QUINCY -- More than anything else, a TEDx event is designed to foster an exchange of ideas.
And that it did Monday, featuring a cast of 12 speakers inside the Mary Ellen Orr Auditorium on the campus of John Wood Community College. One of those who shared his ideas and feelings was Julian Watkins, a former attorney who now serves as the executive director of the American Red Cross in Cape Giradeau, Mo.
"I am a strong believer in the ripple effect -- every single thing we do has an impact on the world around us," Watkins said. "Allowing ourselves to ask for help can be a catalyst for change. Look up, the lid is off."
A TEDx conference is built around the ideas of technology, entertainment and design -- or TED. The "x" represents the wild-card effect of the independently organized programs. No two TED events are the same.
"An event like this puts Quincy on the world stage," said Laura Sievert, the lead organizer of the city's inaugural TEDx program and executive director of Arts Quincy. "An event like this is normally held in a big city like Chicago. It took a lot of people to make this happen."
The nonprofit TED concept was founded in 1984 on the West Coast. Programs are now held nationwide.
At the heart of a TEDx program is the desire to bolster communities by triggering conversation and connection. The overall theme of Monday's program was "Big Ideas for Little America."
"(This kind of event) is about collaboration," said Branden Thomsen, another of the TEDx organizers who serves as artistic director of the Quincy Community Theatre.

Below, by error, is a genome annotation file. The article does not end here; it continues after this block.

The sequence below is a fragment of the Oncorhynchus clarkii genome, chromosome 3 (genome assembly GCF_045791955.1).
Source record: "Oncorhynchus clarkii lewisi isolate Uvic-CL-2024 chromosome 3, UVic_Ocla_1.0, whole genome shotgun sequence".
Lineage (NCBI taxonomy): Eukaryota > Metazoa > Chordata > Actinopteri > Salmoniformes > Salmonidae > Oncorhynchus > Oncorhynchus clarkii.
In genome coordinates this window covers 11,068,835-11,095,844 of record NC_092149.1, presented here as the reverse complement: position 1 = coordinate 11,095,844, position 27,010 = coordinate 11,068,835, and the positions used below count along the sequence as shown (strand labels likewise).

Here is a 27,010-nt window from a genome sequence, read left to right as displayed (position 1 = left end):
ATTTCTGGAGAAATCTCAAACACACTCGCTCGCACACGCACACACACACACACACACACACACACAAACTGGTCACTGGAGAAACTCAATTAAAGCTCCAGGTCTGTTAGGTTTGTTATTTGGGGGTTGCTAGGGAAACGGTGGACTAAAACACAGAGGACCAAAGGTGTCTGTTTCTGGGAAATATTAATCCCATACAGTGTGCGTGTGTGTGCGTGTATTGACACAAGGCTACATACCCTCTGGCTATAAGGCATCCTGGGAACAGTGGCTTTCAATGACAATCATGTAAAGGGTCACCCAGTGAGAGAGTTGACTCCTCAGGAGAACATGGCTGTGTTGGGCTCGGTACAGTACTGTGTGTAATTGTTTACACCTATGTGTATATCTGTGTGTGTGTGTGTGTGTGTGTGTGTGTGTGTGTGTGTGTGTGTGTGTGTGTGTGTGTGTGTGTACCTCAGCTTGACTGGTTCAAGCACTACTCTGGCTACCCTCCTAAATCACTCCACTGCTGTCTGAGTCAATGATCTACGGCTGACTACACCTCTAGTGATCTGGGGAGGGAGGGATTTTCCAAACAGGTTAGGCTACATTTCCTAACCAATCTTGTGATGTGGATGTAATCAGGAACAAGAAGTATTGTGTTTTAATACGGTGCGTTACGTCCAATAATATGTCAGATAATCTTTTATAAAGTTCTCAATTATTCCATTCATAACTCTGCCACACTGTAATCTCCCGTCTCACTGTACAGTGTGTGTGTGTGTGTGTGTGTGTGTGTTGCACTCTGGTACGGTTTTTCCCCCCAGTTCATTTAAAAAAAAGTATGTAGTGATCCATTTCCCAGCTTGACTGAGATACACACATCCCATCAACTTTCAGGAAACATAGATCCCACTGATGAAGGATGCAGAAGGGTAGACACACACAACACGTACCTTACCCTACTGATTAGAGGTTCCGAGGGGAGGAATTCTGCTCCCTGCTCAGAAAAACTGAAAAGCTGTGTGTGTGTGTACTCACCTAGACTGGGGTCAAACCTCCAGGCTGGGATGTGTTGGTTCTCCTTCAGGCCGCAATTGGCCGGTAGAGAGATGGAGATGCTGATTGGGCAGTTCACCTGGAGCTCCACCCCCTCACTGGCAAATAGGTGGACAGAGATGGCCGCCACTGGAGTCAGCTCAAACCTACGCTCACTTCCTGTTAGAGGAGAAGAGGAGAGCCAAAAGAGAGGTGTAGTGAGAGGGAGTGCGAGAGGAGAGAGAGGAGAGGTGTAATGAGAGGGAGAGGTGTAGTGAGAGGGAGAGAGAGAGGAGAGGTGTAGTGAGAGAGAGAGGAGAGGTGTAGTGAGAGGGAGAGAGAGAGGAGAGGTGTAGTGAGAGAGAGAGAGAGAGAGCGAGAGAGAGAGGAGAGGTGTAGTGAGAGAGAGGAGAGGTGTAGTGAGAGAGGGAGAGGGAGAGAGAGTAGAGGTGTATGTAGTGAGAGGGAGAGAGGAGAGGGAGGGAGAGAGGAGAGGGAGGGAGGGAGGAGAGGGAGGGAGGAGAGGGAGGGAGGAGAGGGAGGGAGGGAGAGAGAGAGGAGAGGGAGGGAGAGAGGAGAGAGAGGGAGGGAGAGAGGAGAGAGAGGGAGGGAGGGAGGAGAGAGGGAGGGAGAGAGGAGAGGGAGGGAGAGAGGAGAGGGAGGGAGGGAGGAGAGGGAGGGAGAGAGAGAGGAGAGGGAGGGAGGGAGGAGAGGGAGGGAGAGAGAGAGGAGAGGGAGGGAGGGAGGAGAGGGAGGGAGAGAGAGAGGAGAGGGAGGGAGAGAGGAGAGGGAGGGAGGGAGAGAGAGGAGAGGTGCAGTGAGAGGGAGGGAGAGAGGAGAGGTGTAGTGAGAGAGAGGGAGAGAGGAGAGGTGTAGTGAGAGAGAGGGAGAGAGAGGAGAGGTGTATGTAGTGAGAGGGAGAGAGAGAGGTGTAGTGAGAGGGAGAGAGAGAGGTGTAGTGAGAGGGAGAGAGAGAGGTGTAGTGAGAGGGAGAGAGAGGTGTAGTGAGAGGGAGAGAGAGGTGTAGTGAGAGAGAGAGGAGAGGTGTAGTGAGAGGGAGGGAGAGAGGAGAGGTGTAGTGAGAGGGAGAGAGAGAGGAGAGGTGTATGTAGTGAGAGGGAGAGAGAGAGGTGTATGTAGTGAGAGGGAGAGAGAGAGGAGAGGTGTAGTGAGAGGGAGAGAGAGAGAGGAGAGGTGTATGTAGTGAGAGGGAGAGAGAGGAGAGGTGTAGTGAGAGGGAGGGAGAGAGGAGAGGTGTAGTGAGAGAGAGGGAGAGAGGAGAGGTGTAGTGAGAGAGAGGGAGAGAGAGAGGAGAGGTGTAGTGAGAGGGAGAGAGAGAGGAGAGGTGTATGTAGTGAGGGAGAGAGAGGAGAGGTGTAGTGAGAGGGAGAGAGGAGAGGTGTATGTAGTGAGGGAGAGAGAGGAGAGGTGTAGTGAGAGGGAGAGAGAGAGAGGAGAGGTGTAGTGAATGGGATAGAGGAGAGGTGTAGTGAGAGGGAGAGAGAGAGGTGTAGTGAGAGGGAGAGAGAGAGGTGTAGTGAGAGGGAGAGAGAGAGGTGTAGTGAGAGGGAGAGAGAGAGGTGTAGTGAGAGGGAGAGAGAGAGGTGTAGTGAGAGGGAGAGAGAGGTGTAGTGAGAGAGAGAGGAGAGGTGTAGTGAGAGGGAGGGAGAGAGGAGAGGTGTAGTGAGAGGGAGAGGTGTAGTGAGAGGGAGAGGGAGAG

The local TEDx organizing team also included Joi Austin, director of marketing and communications for the Great River Economic Development Foundation; Megan Duesterhaus-AuBuchon, executive director of Quanada; Kellie Henke, a retired banking executive; and Dan Conboy, executive director of the Quincy Community Theatre.
Debbie Reed, who serves as president and CEO of Chaddock, was another of the TEDx speakers. Her address was anchored through her 25 years of work with children, but was also applicable to other concerns that rely on strong, primary relationships.
"You have to have connection before correction," Reed said. "How you respond will shape how your child responds -- respond to cause, don't react to symptoms."
The 12-person lineup of speakers featured six with local ties and a half-dozen from across the state and region.
"We had requests to speak from four different continents," Sievert said. "TED talks are not so much about the ideas, but about the (ensuing) conversation."
Additional speakers included:
º Alvaro Amat, an artist, design director and educator who is the Field Museum design director in Chicago.
º Harry Wilkins III, Quincy Medical Group and Blessing Hospital surgeon.
º Jeri Conboy, director of Blessing Hospice and Palliative Care and Clinical Ethics.
º Kelsey Celek of the Quincy Community Theatre.
º Alex K. Rojas, a documentary film producer from New York.
º Victoria Bradford, A House Unbuilt artistic and executive director from Chicago.
º Roger Breisch, a speaker and philosopher from Chicago.
º Melissa Kilby, Girl Up co-executive director from Washington, D.C.
º Pres Maxon, author and humorist from Indianapolis.
º Drew Morton and Brian Lewis Smith, Soundscape musician and graphic designer from Iowa City, Iowa.
º Ryan Foland, an entrepreneur from Irvine, Calif.
Each speaker addressed the audience for about 20 minutes.
The live audience was limited to 100 people, a design of the TED concept for an event's first year.
"Next year, we will be permitted to fill the auditorium," Sievert said.
Sievert said organizers are already planning for the 2019 TEDx, but no specific date has yet been established.